Time is money. Computers save a lot of time, which makes them valuable. A two- gigahertz computer costs more than twice as much as an old one-gigahertz model. However, computer scientists know that the algorithm, or method, by which a computer performs a task is more important than the speed of the hardware. A fast machine will not make up for a slow algorithm.
A major problem in computer science is to measure the speed of an algorithm and to compare the speeds of different algorithms that do the same job. Of particular interest is the time needed for large jobs, since small jobs don't usually take long.
In this laboratory the job is to sort a list. When students register for a course their names are added to a course list, which is then sorted alphabetically. During the year new telephone customers are added to a database, which must be sorted before the next phone book can be published. Some applications may require sorting long lists hundreds or thousands of times per day.
For simplicity, this lab will sort a list of random numbers instead of names. We will use two different algorithms: BubbleSort and QuickSort.
The central question is whether QuickSort deserves its name. Is QuickSort significantly faster than BubbleSort? QuickSort requires considerably more programing than BubbleSort. Is it worth the extra effort? We first investigate the question experimentally and then confirm our results using L'Hospital's Rule.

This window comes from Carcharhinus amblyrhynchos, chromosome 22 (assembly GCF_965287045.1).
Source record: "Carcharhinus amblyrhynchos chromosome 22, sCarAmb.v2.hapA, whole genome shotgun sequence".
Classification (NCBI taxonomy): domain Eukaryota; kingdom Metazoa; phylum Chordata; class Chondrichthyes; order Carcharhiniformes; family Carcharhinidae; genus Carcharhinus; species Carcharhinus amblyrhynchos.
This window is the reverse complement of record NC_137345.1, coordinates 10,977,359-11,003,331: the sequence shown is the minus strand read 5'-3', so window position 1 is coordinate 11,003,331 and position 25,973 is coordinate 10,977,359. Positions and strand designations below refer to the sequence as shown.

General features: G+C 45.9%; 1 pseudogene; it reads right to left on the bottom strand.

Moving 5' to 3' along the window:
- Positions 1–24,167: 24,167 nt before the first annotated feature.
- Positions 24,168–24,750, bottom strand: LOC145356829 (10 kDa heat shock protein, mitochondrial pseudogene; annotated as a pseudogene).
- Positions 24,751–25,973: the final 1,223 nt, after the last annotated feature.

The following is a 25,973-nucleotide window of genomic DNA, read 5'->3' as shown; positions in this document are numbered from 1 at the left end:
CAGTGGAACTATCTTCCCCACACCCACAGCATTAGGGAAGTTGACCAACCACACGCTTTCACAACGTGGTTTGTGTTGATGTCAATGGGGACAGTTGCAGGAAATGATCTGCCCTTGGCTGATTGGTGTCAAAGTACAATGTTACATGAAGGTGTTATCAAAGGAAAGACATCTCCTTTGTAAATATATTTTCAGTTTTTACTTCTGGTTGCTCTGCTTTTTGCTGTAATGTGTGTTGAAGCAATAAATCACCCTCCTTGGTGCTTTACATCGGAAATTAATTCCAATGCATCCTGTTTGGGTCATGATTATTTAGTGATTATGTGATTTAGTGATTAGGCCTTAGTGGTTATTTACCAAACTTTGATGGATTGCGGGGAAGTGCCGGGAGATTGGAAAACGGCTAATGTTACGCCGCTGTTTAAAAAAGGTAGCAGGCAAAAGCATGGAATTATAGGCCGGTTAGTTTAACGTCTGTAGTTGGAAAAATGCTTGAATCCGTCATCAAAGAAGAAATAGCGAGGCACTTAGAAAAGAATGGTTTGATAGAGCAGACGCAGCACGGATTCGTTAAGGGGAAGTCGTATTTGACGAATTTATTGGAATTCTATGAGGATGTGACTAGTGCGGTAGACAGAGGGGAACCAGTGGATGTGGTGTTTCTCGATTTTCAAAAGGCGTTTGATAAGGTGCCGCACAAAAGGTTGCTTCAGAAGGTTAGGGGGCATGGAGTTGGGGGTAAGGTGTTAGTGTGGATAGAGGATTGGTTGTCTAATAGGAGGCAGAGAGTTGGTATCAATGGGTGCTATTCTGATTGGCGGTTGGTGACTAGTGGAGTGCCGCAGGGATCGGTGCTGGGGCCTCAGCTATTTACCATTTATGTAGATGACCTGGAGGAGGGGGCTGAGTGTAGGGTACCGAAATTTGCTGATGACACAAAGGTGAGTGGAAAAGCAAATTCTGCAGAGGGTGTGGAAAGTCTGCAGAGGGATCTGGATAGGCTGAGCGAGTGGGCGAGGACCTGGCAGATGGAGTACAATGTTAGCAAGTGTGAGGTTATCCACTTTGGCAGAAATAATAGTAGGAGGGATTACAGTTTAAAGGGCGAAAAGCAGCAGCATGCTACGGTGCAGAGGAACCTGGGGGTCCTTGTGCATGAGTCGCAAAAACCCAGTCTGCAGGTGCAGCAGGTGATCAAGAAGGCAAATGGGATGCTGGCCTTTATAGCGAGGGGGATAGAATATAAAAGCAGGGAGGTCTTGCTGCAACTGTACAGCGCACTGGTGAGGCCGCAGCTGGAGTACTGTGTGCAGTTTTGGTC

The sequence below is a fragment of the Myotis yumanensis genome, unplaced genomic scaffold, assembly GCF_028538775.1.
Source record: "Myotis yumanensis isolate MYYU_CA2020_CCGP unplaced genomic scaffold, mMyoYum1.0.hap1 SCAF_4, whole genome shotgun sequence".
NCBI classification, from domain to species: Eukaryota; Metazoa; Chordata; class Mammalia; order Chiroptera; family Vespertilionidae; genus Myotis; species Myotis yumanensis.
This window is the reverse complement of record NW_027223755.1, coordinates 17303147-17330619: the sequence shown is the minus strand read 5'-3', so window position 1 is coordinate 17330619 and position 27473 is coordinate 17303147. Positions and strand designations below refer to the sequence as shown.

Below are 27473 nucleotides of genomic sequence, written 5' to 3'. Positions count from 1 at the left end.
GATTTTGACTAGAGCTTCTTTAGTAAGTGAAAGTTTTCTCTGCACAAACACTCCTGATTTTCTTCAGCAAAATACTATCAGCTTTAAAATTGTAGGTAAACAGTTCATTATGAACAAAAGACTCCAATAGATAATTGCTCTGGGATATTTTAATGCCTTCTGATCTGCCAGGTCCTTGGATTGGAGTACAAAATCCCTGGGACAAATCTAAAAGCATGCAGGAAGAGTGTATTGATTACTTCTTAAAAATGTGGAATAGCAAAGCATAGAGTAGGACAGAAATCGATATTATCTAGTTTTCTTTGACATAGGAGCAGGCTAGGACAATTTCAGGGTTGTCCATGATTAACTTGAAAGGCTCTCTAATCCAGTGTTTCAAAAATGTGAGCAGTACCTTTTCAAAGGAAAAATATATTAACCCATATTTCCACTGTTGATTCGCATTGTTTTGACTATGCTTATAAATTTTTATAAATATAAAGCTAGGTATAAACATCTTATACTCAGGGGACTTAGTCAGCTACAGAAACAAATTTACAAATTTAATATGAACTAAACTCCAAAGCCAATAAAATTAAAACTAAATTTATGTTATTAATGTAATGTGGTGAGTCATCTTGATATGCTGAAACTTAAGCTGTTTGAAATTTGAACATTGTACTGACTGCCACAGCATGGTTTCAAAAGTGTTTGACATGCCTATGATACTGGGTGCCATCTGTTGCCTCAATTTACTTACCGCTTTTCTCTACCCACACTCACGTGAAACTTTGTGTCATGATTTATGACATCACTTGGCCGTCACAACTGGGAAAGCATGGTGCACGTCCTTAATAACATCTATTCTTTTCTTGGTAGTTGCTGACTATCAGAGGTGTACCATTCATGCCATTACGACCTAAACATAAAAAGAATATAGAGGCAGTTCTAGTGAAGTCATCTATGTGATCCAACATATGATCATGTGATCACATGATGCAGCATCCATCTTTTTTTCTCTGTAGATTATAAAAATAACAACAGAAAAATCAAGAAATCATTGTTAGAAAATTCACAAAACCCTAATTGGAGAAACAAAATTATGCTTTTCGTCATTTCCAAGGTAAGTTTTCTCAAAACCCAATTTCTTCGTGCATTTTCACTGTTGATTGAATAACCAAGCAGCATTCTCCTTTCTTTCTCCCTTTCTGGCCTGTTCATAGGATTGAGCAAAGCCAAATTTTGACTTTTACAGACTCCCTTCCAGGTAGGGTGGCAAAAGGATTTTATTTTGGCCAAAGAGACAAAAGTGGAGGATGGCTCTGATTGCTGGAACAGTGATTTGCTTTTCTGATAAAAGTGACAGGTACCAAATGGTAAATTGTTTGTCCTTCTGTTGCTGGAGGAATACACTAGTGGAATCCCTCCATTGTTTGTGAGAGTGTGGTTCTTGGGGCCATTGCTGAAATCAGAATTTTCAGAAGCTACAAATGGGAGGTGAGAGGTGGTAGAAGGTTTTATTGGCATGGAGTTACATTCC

Do all the parts below, but only turn in answers to questions 6-12 which should be done on a separate sheet of paper to hand in.
restart: with(plots): ListLength:=10; #Set the length of the list to sort. with(RandomTools): ListToSort:=Generate(list(integer,ListLength)): #Create list of random numbers. MyList:=convert(ListToSort,array); #Maple prefers arrays to long lists. for i from 1 to min(5,ListLength) do MyList[i] end do; #Print the first part of MyList. for i from (ListLength-min(5,ListLength)-1) to ListLength-1 do MyList[i+1] end do; #Print the last part of MyList.
BubbleStart:=time(): for Top from ListLength to 2 by -1 #Everything above Top is sorted. do #Next-largest element will "bubble" #up to Top. for BubbleSpot from 1 to Top-1 #Bubble from bottom to Top. do if (MyList[BubbleSpot]> MyList[BubbleSpot+1]) #Check whether a swap is needed. then Temp:=MyList[BubbleSpot]; #Swap: i.e. "bubble", the MyList[BubbleSpot]:= MyList[BubbleSpot+1]; #larger element MyList[BubbleSpot+1]:= Temp; #up by one position. end if #Position BubbleSpot+1 now contains #the largest element in the list from #position 1 to position BubbleSpot+1. end do; end do; BubbleTime:=time()-BubbleStart; for i from 1 to min(5,ListLength) do MyList[i] end do; #Print the first part of MyList. for i from (ListLength-min(5,ListLength)-1) to ListLength-1 do MyList[i+1] end do; #Print the last part of MyList.
[As for BubbleSort, you will not be expected to explain how QuickSort works, but the comments in the code should help give you some idea if you are interested. Notice that the QuickSort code is significantly longer and more complex than the code for BubbleSort. CS270, Data Structures, covers these and other sorting methods thoroughly. ]